Dining Room Chairs

When we were getting to leave New Mexico, Matt and I thought long and hard about our belongings; what was worth moving and what was not.  One of the things that didn’t make the cut was our dining room chairs.  They were inexpensive parson’s chairs that we got on ebay.  The chairs were so beautiful when we first got them but the leather-like fabric didn’t hold up well under the brutal treatment of our kids.  We also knew the likelihood of having to replace one or more after the move was high since we had to do that last time.
My brilliant idea was to trash the chairs and get some benches after we moved.  I really liked the idea of benches since we have a growing family and a little boy who likes to push chairs around to reach things that are otherwise inaccessible.  No chairs, no climbing!  Kill two birds with one stone.
Since I had decided to build us a new table, so I figured I could build some benches too.  We needed something in the mean time, though, so we picked up some plastic bench legs from amazon.com.  I screwed on some 2 x 4’s and we had two nice and sturdy benches for less than $75.  Sweet!

I am so happy that I did this!  They are sturdy, inexpensive and I discovered that I hate benches!!
Matt sits at the end of the table, I sit right next to him.  I have to get up and down so often that it becomes really annoying for me to climb over a bench over and over again rather than sitting on a chair.  Not to mention that every time I get up the child next to me has to move too.
I decided that the chance of Jack moving dining chairs from one room to another (rather than from one area to another in the same room) was worth the risk.  I went hunting for a bargin.
New Jersey is Craigslist GOLD!
I was able to get a solid wood table and chairs and six chairs for $60!  I was only interested in the chairs but they wanted to get rid of everything.  I figured I could use the wood from the table for something else (I couldn’t end up fitting the table top in the van, so we just pitched it, I kept legs and leaves though).
As you can see, these chairs have seen some better days, but at $10 a chair, I wasn’t going to be picky.
Jack thought they were a wonderful jungle gym!

As you can see, I had some work to do to get these back into fightin’ shape!  Most of the chair was good, but every bottom rung looked like it had been chewed on by an alligator.

I picked up some wood filler at Home Depot.

And after I scrubbed the chairs down I smeared the wood filler into the chewed up rungs with my fingers.

Here they are waiting to dry.  Do you like my cast iron wall?  Yes I do actually use this pans (the rectangle ones are bread panslove them!)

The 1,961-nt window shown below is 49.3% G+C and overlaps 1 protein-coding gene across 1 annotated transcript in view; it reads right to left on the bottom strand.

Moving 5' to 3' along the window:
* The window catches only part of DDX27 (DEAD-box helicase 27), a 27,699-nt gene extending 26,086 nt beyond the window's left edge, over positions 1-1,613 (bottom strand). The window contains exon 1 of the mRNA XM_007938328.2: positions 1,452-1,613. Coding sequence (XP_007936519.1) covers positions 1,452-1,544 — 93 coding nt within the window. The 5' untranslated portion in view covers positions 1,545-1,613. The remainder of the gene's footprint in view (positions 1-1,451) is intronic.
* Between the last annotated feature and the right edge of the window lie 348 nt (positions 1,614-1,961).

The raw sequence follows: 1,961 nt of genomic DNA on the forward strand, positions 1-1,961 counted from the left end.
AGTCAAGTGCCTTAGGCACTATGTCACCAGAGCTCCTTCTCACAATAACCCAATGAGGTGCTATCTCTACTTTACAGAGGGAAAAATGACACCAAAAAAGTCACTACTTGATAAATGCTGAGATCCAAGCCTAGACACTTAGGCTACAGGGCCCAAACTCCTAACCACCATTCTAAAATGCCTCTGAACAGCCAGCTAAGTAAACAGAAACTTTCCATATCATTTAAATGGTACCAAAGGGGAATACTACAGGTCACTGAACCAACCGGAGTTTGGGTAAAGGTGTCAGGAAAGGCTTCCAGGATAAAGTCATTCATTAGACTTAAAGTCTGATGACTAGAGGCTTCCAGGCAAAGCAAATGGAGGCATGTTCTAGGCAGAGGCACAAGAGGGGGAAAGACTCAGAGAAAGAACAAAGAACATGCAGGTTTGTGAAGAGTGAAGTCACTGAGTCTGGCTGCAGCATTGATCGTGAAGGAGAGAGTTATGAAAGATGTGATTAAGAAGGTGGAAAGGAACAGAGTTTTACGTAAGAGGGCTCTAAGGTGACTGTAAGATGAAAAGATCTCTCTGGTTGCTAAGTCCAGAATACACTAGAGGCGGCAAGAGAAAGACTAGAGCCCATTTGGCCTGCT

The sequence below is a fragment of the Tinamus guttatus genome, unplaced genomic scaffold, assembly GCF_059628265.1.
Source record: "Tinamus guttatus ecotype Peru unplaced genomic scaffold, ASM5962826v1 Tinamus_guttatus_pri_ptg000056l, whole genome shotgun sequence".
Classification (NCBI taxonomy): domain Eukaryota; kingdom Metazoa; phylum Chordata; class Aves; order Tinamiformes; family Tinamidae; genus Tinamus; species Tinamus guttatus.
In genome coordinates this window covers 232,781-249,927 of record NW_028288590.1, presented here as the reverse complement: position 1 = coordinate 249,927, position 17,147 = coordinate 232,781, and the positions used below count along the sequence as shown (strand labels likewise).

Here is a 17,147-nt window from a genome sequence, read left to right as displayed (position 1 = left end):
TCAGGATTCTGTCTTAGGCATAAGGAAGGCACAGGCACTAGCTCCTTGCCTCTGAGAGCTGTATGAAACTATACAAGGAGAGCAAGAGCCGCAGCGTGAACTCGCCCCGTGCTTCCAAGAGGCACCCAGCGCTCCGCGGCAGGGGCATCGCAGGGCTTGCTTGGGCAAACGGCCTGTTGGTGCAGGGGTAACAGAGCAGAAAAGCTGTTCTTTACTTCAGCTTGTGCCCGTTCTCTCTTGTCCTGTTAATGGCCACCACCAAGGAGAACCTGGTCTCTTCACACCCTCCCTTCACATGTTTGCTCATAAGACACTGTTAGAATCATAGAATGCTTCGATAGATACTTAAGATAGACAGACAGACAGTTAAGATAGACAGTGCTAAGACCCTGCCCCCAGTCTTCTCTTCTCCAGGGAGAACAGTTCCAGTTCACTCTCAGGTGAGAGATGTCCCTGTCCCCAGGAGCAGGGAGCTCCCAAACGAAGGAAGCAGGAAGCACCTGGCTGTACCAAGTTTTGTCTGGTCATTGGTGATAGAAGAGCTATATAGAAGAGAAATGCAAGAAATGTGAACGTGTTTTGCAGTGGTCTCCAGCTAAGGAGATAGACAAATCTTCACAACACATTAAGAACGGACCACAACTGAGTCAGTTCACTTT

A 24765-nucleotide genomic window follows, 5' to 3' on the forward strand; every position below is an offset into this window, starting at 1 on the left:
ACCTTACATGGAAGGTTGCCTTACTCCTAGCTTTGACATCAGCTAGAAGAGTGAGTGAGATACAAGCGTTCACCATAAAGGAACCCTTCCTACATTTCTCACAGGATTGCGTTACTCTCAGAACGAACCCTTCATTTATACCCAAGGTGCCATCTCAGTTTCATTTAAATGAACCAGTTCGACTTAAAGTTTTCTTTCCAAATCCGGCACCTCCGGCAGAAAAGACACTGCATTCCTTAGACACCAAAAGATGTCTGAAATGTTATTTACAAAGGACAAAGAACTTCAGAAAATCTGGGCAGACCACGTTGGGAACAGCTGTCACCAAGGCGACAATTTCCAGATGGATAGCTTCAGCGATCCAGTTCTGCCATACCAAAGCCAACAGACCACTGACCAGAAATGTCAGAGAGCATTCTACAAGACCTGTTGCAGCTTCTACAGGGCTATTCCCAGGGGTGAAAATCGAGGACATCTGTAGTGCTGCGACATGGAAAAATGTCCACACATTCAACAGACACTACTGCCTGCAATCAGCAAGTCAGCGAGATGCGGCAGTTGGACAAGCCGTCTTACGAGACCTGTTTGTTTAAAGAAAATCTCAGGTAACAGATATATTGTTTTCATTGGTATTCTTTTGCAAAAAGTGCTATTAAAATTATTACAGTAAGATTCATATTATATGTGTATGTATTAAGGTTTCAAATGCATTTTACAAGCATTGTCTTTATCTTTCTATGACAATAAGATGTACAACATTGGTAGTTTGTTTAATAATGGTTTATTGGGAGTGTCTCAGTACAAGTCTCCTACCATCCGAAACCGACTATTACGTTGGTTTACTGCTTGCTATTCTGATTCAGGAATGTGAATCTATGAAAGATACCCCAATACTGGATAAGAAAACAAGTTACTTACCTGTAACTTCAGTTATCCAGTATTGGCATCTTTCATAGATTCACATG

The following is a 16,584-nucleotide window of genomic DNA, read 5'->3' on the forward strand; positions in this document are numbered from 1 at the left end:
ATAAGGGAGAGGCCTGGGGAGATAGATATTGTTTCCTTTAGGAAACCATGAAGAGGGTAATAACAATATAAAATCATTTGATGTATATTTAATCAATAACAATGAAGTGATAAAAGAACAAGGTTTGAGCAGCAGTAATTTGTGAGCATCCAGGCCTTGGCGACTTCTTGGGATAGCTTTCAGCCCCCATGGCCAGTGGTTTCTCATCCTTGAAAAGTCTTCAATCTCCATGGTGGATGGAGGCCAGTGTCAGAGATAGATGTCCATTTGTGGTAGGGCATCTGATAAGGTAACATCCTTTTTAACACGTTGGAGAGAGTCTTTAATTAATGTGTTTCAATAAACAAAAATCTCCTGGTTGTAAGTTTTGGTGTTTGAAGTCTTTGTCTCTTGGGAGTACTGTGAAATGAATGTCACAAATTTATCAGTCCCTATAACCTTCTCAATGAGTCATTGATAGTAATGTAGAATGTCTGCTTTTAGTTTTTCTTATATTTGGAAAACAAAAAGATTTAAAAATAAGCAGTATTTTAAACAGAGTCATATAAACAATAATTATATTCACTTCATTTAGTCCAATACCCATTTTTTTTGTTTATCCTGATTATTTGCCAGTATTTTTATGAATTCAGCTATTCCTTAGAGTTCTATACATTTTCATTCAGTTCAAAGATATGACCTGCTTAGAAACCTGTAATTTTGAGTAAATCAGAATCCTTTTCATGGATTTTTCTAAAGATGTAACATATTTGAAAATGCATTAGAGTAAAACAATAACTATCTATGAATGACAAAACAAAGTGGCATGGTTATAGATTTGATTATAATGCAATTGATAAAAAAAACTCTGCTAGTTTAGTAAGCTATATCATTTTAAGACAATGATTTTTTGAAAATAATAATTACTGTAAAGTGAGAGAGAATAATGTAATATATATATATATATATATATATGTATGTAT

It’s been weeks since I’ve done this and they had been patiently waiting here in my kitchen until I decided that I would rather sit on unfinished and beat up chairs then a bench for another day.  These chairs now surround my table.
Matt was on call yesterday so I used the extra time to finish just one of the chairs.  Matt and I were having a bit of a debate as to whether I should use latex or spray paint.  I wouldn’t normally object to using the spray paint (it is better after all) but I had already bought a gallon of the latex.
I hate latex paint.  It takes FOREVER to dry and even when it’s “dry” it’s not hard, has almost sticky feeling and easily peels off whatever project you used it on.  I had recently read that by using flat latex paint instead of semi-gloss or gloss with a clear coat on top of it, you can avoid all of those problems.
I didn’t want to waste the paint I had already bought, so while Matt was at work I finished one chair using the paint we already had, so that if it didn’t work out as well as I hoped, we could still get the spray paint for the rest.
I sanded down the places where I had to use the wood filler (I have my real camera back in action, can you tell?)

Then got to work, here it is after two coats…

Four coats…

It took FIVE coats of paint.  I used a paint and primer all in one flat paint (NOT semi-gloss or gloss).

The verdict?  Love it!  Flat paint is the way to go baby!  If you are concerned about the environment and low fumes, etc. then chalk paint or milk paint will be what you want.  I am not, so flat paint is perfect for me (you may now proceed with murmuring about my heathen ways).  It dries very quickly.  I turned this bad boy upside down and painted the bottom half, flipped it and by the time I was done with the top half, the bottom would be dry.  I was able to get two coats on at a time this way without any problems at all.
Flat paint does dry very hard.  I could dig my fingernail into the dry paint and it would not leave a dent (unlike semi-gloss).  By the time the fourth coat had dried it was actually pretty hard to scrap off (I know because I had to get a wild hair out).  Flat paint, however is chalky feeling and very hard, if not impossible to clean.  So it absolutely needs a top coat.  I used polycrylic in a statin finish.
One coat of poly and I was golden!  I’m sure I could put another coat on or two, but I didn’t want to.
When the top coat was drying I unwrapped the fabric I bought from fabric.com…

and stapled it right on top of the covers that were already on the seat.  The fabric I chose is a nice, heavy upholstery fabric, so the darker fabric wouldn’t show through.
Voila!  Old nasty, beat up chairs transformed into a thing of beauty!

One down, five to go!

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